While state and local officials bear most of the responsibility for policies related to Covid-19 within their jurisdictions, new federal guidelines promulgated by President Trump establish an important national standard for how to organize society during a pandemic.“The President’s Coronavirus Guidelines for America,” released on March 16, stress the importance of working and engaging in schooling from home; avoiding social gatherings of more than ten people; and refraining from eating or drinking at bars, restaurants, and food courts for the ensuing 15 days. The guidance has now been extended through April.

The goal of these restrictions is to slow the transmission of the coronavirus while increasing availability and accessibility of testing. Certain areas—infection hotspots—are experiencing high numbers of cases per 100,000 people and an exponential growth in cases, threatening to inundate local health-care systems and overwhelm health-care personnel. It’s well documented that widespread testing is not occurring, limiting our epidemiological understanding of the infection. At this point, it is unclear which other areas in the country might soon emerge as hotspots (though New Orleans looks likely).

The most effective means of interrupting transmission, of course, is to develop and deploy a vaccine that, by providing high levels of immunity, prevents an uninfected person from acquiring the virus from an infected person. By blocking transmission, vaccines not only prevent infection and complications; they also prevent one person from infecting many others. Unfortunately, we are at least a year away from having a vaccine for Covid-19.

But public-health departments do have tools for battling infectious diseases for which there is no vaccine. Contact tracing, for example, is a focused strategy for breaking transmission chains and controlling the spread of disease. It involves identifying infected persons; taking steps to prevent an infected person from further spreading infection, whether through isolation or treatment, if an effective treatment option exists; identifying those with whom the infected person may have been in close contact while infectious; and, finally, locating and testing these close contacts. If a close contact is found to be infected, the disease-investigation process starts again. The Centers for Disease Control’s Ebola control strategy illustrates how contact tracing can work.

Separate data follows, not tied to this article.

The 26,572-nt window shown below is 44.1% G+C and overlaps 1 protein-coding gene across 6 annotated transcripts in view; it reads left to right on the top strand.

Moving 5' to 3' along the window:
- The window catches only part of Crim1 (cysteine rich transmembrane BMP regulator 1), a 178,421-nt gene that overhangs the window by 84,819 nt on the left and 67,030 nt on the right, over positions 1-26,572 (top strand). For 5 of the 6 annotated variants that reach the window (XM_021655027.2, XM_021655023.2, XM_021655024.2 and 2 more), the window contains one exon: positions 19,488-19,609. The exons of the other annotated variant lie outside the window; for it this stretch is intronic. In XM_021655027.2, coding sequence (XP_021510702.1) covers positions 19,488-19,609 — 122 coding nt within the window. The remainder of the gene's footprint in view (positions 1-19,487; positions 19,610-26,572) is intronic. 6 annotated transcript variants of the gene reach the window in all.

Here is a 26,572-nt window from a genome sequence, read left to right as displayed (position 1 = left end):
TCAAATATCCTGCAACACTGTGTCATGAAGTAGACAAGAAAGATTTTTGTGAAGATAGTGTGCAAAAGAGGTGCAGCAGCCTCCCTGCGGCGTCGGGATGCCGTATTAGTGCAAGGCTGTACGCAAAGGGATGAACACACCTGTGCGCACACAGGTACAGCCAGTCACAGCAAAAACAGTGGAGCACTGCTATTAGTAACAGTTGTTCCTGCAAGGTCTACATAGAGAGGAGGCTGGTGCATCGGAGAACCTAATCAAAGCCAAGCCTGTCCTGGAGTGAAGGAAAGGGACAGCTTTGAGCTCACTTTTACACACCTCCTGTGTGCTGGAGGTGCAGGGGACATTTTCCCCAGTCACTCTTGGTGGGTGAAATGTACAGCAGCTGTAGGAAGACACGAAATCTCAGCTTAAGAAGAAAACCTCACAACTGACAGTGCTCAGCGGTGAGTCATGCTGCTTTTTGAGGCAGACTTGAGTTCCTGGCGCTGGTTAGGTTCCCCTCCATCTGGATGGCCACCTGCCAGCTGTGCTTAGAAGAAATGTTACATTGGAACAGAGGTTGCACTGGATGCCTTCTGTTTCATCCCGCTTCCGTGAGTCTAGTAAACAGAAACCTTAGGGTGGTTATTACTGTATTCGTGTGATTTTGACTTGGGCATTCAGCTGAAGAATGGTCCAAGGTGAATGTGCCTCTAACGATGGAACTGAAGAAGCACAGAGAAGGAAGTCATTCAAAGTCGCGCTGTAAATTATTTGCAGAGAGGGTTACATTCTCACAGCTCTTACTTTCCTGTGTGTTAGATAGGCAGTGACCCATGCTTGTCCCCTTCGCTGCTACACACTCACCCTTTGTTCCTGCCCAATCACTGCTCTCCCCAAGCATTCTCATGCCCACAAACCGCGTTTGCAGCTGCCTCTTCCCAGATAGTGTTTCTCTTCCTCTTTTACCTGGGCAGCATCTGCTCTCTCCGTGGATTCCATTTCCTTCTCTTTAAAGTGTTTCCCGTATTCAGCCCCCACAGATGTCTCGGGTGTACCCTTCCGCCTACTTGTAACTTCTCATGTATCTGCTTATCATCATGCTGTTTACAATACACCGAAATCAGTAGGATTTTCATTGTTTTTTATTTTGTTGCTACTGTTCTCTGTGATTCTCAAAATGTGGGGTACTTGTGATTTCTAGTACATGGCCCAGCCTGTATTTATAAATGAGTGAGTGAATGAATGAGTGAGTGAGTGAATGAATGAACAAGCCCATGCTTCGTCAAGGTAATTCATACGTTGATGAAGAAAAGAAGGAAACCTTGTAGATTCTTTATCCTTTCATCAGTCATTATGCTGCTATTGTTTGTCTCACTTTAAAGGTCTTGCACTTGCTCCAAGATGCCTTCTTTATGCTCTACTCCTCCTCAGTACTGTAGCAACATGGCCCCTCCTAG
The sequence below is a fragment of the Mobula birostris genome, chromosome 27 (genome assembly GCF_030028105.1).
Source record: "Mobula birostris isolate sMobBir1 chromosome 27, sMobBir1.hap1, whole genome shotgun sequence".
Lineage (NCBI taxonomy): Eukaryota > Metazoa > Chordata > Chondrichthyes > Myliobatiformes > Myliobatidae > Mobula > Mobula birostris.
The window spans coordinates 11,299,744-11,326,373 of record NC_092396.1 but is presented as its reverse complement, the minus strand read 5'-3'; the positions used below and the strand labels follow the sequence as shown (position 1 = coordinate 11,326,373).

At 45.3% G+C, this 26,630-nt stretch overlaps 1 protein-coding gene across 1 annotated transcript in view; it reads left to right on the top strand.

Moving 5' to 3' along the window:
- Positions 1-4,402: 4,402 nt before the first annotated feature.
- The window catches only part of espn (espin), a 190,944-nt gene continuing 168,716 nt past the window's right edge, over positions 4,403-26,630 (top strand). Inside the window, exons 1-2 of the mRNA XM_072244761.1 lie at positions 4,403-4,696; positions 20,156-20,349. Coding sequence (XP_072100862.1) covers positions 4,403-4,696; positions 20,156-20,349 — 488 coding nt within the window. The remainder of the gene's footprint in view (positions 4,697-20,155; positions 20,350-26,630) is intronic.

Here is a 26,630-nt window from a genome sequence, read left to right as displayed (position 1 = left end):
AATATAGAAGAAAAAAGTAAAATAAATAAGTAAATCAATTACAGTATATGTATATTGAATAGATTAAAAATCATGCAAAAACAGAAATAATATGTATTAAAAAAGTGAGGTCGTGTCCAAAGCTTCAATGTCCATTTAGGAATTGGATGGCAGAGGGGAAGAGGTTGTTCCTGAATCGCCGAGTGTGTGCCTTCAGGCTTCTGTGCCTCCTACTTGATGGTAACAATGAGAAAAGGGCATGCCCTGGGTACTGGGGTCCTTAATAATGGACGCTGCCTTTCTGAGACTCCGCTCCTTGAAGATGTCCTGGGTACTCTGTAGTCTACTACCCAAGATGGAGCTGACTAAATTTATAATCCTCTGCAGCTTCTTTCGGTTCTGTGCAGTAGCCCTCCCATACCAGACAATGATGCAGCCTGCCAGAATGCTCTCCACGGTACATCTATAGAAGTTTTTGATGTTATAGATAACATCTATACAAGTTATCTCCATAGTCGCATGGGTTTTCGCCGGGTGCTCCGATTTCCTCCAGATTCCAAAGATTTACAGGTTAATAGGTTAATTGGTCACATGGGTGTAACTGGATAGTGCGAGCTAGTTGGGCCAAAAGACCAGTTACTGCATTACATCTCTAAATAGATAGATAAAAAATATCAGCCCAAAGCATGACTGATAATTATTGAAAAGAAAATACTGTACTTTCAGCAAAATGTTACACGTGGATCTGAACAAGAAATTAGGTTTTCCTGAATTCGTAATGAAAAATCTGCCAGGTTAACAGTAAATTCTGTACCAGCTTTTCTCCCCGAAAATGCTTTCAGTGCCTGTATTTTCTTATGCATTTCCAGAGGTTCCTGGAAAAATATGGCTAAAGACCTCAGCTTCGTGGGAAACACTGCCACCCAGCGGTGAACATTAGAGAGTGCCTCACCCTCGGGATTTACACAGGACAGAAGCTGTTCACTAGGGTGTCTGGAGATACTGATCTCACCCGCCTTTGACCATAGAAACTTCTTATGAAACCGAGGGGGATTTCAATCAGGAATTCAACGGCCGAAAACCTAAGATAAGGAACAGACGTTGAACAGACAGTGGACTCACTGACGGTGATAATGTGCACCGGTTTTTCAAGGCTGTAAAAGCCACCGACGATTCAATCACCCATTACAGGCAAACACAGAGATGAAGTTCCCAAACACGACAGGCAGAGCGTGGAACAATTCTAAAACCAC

Adapting this process to Covid-19, it’s important to identify asymptomatic or mild cases as well as severe cases because these cases can transmit the virus, too. In addition, we need to apply the CDC’s definition of a “close contact” to Covid-19. Being within six feet of someone for a prolonged period; or caring for, visiting, or living with a Covid-19 infected person, qualifies as close contact. South Korea worked from this definition, and it has been credited with reducing the proliferation of cases there. South Korea’s success so far, Science reports, owes to “the most expansive and well-organized testing program in the world, combined with extensive efforts to isolate infected people and trace and quarantine their contacts.”

To work effectively, though, contact tracing depends on certain preconditions—especially no existing barriers to testing. As long as testing remains incomplete or uncertain, public-health officials cannot draw lines of transmission accurately. The disease burden—its penetrance into the community—also must be low enough that it is practical for public-health officials to investigate people identified as infected, whether symptomatic or not; and the disease must not be so widespread that the chains of transmission become blurred or the area’s hospital system already overwhelmed with cases.

Even after infection has peaked and hotspots cool down, there will likely continue to be sporadic new cases. Contact tracing is most effective as a means of containing flareups. Applying this strategy in low-prevalence communities can prevent exponential growth in new cases, save lives, and protect health-care systems and their frontline workers.

Photo by John Moore/Getty Images


City Journal is a publication of the Manhattan Institute for Policy Research (MI), a leading free-market think tank. Are you interested in supporting the magazine? As a 501(c)(3) nonprofit, donations in support of MI and City Journal are fully tax-deductible as provided by law (EIN #13-2912529).

Further Reading

Up Next